Patent Attorney Salary
Job Description for Patent Attorney
A patent attorney works in a company to ensure that its patents adhere to standard protocols and are defended against infringements. The position requires the candidate to have a law degree and to have passed the bar exam in the state in which the company is located. Additionally, certain companies look for lawyers who have studied engineering, biological, or other technology-related fields.Read More...
One responsibility of a patent attorney is to analyze all current company products (either released or in development) to ensure they will not infringe upon existing patents or can be defended against them. This role requires deep knowledge and analytical skills not only in the patent field, but also in the organization's field of development. Another responsibility of the patent attorney is to write and apply for patents for products and technology being developed by their company. A familiarity and understanding of the patents process is required, and all parts of the patent must be correctly addressed and the application must adhere to professional submission procedures.
One major ongoing job of patent attorneys in many organizations is the defense of their company’s technological or product patents. This requires excellent research skills and diligence in reviewing current and existing patents from third-party establishments. The patent attorney works in active courtroom litigation of all company patents within their organization as well.
Patent attorneys typically work long hours. In addition to the specialized education requirements already stipulated, they should have strong familiarity with computers and word processing, and be able to write frequent directives and reports related to ongoing patent litigation.
Patent Attorney Tasks
- Describe inventions in strict legal terms and drafts patent application; challenge, negotiate, resolve and amend contested patent areas.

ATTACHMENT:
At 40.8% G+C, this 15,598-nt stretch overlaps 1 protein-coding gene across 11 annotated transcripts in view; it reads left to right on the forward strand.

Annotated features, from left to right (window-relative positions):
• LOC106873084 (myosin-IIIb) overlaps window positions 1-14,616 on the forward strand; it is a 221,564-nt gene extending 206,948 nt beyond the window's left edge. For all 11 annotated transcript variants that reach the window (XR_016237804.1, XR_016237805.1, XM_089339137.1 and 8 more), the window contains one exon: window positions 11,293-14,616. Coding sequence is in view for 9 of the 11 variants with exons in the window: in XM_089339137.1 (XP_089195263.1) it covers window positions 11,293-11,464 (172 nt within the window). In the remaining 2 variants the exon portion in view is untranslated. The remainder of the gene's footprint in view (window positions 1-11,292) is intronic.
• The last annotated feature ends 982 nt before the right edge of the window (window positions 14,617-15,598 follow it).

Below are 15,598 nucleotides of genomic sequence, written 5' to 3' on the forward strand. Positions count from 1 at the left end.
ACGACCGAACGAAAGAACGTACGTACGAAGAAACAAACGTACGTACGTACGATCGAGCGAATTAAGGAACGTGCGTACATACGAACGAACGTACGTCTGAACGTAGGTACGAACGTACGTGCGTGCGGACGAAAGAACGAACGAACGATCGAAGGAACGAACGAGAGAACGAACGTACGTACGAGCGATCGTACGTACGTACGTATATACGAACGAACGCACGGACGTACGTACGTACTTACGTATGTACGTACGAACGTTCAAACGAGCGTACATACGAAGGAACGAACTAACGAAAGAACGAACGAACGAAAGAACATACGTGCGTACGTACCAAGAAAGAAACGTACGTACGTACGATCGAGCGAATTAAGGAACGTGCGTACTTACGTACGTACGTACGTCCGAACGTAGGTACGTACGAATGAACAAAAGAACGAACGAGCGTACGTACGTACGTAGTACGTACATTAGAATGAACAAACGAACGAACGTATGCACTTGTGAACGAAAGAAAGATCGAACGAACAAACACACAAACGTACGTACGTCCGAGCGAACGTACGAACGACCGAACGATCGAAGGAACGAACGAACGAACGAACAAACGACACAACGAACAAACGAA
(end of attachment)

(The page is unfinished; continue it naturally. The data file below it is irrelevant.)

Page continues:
- Analyze scientific and technical documents previously granted patents to determine if invention is new, innovative and does not infringe upon patented items.
- Works with federal patent examiners to resolve any patent related issues.
- Discuss invention and research the likelihood of successfully attaining a patent.
- Litigates patent infringement controversies in court.
Patent Attorney Job Listings
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Popular Skills for Patent Attorney
Patent Attorneys report using a pretty varied skill set on the job. Most notably, skills in Patent, Prosecution, Intellectual Property, and Patents are correlated to pay that is above average. Those listing Technical Writing as a skill should be prepared for drastically lower pay. Patent Prosecution and Patents also typically command lower compensation. Those educated in Intellectual Property tend to be well versed in Patent Prosecution.
Pay by Experience Level for Patent Attorney
Median of all compensation (including tips, bonus, and overtime) by years of experience.
Experience and income seem to be closely related; in general, the survey respondents who had worked for more years reported higher incomes. Those in the early stages of their career can expect to make around $117K; however, individuals with five to 10 years of experience bring in $159K on average — a distinctly larger sum. Patent Attorneys bring in $175K after working for 10 to 20 years. Individuals who report more than two decades of experience seem to make only slightly more than folks in the 10-to-20 year range; the more senior group sees median earnings in the comparatively modest ballpark of $182K.
Pay Difference by Location
San Francisco offers some of the highest pay in the country for Patent Attorneys, 22 percent above the national average. Patent Attorneys will also find cushy salaries in San Jose (+17 percent), Seattle (+15 percent), Atlanta (+15 percent), and Chicago (+13 percent). Irvine ranks last in the field for pay, reporting salaries 11 percent below the national average. Employers in Detroit and Denver also lean toward paying below-median salaries (11 percent lower and 8 percent lower, respectively).